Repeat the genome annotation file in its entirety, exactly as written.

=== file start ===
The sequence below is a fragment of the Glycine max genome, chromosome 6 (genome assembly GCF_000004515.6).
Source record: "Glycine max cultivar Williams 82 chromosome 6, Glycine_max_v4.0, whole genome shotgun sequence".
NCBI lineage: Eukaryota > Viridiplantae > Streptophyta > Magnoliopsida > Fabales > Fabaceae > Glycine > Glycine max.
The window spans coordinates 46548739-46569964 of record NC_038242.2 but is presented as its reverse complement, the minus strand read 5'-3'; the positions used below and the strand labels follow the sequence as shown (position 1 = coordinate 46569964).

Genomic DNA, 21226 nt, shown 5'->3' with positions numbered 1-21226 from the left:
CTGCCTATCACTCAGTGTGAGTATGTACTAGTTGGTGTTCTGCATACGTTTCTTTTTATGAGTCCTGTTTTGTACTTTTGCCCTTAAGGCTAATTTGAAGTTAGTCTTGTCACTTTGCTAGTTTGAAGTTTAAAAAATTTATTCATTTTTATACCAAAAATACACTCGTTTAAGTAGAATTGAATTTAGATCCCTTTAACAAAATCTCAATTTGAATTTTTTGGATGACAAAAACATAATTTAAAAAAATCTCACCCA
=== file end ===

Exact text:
The sequence below is a fragment of the Glycine max genome, chromosome 6 (genome assembly GCF_000004515.6).
Source record: "Glycine max cultivar Williams 82 chromosome 6, Glycine_max_v4.0, whole genome shotgun sequence".
NCBI lineage: Eukaryota > Viridiplantae > Streptophyta > Magnoliopsida > Fabales > Fabaceae > Glycine > Glycine max.
The window spans coordinates 46548739-46569964 of record NC_038242.2 but is presented as its reverse complement, the minus strand read 5'-3'; the positions used below and the strand labels follow the sequence as shown (position 1 = coordinate 46569964).

Genomic DNA, 21226 nt, shown 5'->3' with positions numbered 1-21226 from the left:
CTGCCTATCACTCAGTGTGAGTATGTACTAGTTGGTGTTCTGCATACGTTTCTTTTTATGAGTCCTGTTTTGTACTTTTGCCCTTAAGGCTAATTTGAAGTTAGTCTTGTCACTTTGCTAGTTTGAAGTTTAAAAAATTTATTCATTTTTATACCAAAAATACACTCGTTTAAGTAGAATTGAATTTAGATCCCTTTAACAAAATCTCAATTTGAATTTTTTGGATGACAAAAACATAATTTAAAAAAATCTCACCCA